Gwich’in, meaning “one who dwells (in)” or “the inhabitant of,” are Dene (Athabaskan)-speaking Indigenous peoples who live in northwestern North America. These communities comprise the Gwich’in nation, which is often referred to collectively as Dinjii Zhuh. There are thought to be between 7,000 and 9,000 Gwich’in living in communities in Alaska, Yukon and the Northwest Territories.
The Gwich’in (formerly Kutchin) are among the northernmost of all North American Indigenous peoples. They occupied a broad sweep of territory located primarily north of the Arctic Circle, which extends across the Mackenzie drainage and the northern tributaries of the Yukon River and into north-central Alaska. Their northern boundary touches Inuit land that stretches from the Brooks Range mountains and the Coleville region in Alaska to the Mackenzie Bay region in Yukon. The following describes some Gwich’in communities in the Yukon, Northwest Territories and Alaska:
Old Crow, Yukon Territory
Vuntut Gwitchin, meaning “people of the lakes,” refers to the people who live in the settlement of Old Crow, Yukon (i.e. the Crow Flats area). Located 128 km north of the Arctic Circle at the confluence of the Porcupine and Crow rivers, Old Crow is the northernmost Yukon community.
Gwich’in communities in the Northwest Territories are located in the Mackenzie Delta region. These include: Teetl’it Zheh (Tetlit Zhe or Teetł’it) Gwich’in (Fort McPherson), Gwichya Gwich’in (Tsiigehtchic, formerly Arctic Red River), Ehdiitat Gwich’in or Ehdii Tat (Aklavik) and Nihtat Gwich’in (Inuvik).
Gwich’in communities in northeastern Alaska include Arctic Village, Dendu Gwich’in (Birch Creek), Draan’jik Gwich’in (Chalkyitsik), Danzhit Hanlaih Gwich’in (Circle), Gwich’yaa Gwich’in (Fort Yukon) and Neets’ąįį Gwich’in (Venetie).
Regional bands traditionally depended on moose and caribou hunting in upland areas, and salmon fishing in lowland areas. Even though big game supplied the greater part of their food and hides for clothing and shelter, the Gwich’in also caught whitefish, hare and other small game. They ate plant foods such as berries and rhubarb to supplement their diet.
Gwich’in technology was similar to that of other subarctic Athabaskans (Athabascan or Athapaskan; see Indigenous People: Subarctic), with distinctive western elements (after the period of contact), including large metal knives, sleds, chair-style birchbark baby carriers, Inuit-designed birchbark canoes with fairly straight sides and flat bottoms, and portable domed caribou-skin tents.
Adults and children alike wore V-tailed summer shirts decorated with red ochre, dentalium (beads made with mollusc shells) and dyed porcupine quills. Women tattooed their chins and, on ceremonial occasions, men coiffed their hair with red ochre mixed with grease and sprinkled it with down.
Traditionally, a typical household was formed by the respective nuclear families of two brothers or sisters. Several households associated with the same senior person or chief made up a local band, and worked together to build caribou surrounds (enclosures used to snare caribou) and large fish traps. Sometimes larger groups met to hunt. Several local bands formed a regional band, which was maintained through intermarriage and other interactions between families. Regional bands assembled for annual festivities and ceremonies such as marriages, funerals and feasts that marked the birth of a first child, a son’s first kill of big game, or the end of a daughter’s puberty isolation.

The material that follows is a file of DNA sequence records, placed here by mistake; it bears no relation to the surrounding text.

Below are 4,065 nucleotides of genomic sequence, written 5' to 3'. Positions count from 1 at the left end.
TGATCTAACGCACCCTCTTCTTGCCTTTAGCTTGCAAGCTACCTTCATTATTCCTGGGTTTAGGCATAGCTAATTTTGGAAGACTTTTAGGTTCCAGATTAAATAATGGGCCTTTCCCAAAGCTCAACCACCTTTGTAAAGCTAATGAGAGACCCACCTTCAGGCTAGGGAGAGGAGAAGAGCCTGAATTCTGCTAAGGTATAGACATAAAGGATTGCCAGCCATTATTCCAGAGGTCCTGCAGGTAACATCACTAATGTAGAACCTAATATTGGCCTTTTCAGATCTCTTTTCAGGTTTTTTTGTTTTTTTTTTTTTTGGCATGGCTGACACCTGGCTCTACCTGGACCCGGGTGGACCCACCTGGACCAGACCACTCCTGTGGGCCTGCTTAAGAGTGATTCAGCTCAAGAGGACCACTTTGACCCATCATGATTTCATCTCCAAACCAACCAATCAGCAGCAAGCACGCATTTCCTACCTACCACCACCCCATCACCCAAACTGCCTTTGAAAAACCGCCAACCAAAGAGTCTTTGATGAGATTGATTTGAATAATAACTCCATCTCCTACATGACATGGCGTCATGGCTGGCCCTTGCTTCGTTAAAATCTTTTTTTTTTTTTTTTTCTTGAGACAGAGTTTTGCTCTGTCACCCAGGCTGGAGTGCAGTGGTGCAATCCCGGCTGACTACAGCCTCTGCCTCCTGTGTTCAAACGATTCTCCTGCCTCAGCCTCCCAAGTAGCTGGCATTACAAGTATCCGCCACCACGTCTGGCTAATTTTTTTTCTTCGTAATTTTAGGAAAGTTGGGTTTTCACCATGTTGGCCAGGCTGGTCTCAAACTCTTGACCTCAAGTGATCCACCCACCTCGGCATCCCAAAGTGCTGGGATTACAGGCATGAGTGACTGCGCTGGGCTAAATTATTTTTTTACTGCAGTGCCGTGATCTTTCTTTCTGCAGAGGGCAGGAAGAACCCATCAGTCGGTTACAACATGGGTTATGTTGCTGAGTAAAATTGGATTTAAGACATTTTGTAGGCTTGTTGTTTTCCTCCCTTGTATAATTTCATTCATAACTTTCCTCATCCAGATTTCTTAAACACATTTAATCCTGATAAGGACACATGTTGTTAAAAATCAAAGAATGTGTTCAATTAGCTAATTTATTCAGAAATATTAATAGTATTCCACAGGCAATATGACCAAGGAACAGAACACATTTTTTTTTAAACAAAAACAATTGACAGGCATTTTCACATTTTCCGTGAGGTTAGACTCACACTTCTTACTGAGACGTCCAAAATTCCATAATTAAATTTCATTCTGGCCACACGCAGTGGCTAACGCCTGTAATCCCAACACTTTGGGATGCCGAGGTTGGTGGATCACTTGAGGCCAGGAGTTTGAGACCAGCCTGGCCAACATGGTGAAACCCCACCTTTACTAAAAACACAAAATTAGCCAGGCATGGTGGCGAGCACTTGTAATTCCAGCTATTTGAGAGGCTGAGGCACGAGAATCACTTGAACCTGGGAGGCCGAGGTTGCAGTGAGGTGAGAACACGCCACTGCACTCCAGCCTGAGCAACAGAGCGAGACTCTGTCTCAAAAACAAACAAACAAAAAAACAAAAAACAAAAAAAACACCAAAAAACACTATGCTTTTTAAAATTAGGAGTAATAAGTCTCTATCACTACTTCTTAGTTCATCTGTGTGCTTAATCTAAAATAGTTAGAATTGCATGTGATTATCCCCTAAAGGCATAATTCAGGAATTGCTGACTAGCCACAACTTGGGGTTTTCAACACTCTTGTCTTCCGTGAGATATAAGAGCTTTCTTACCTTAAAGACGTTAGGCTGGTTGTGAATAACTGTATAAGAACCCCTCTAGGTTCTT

Three matrilineal clans cross-cut the band structure and regulated marriage: Nantsaii, Chits’yaa and Tenjeraatsaii (Teenjaaraatsyaa). Though not much is known about these historical clans, it is said that Nantsaii and Chits’yaa (Chi’ichyaa) were considered primary clans, whereas Tenjeraatsaii was reserved for children, people outside of the clan system and people who married within their own clan (which was considered taboo).
Today, Gwich’in bands in Canada are regulated under the Indian Act. Organizations such as the Gwich’in Tribal Council and Gwich’in Council International serve communities in Canada and the US and represent their issues and interests to their respective governments.
Gwich’in culture is deeply connected to the land and its resources. Hunting, trapping and fishing remain significant elements of Gwich’in economy and way of life. Institutions such as the Gwich’in Social and Cultural Institute seek to preserve and promote the traditional knowledge and language of the Gwich’in.
Music, dance and certain Dene customs also permeate Gwich’in culture. The Gwich’in have adopted and adapted fiddle music and jigs. The Duck Dance and the Rabbit Dance are just two of many traditional dances. As in many Indigenous communities, drumming is culturally significant and can be heard at different gatherings and ceremonies. The Gwich’in also share certain cultural practices and customs with other Dene peoples, such as the Slavey. The Gwich’in participate in Dene games such as Stick Pull and Hand Games. (See also Arctic Winter Games).
The residential school system tore Gwich’in children and families apart from their culture. While the legacy of residential schools still lingers, Gwich’in culture has survived. Various educational institutions now actively seek to reclaim their culture, history and heritage.
Religion and Spirituality
The Gwich’in world view includes beliefs in spirit beings, animal spirits, people with supernatural attributes and the cultural hero-trickster Raven (crow). Known as Dotson’Sa in the Gwich’in language, Raven is revered as a benevolent figure who helps the Gwich’in to navigate the world but also enjoys playing tricks on people, sometimes ending in their getting into trouble. (See also Raven Symbolism; Indigenous People: Religion).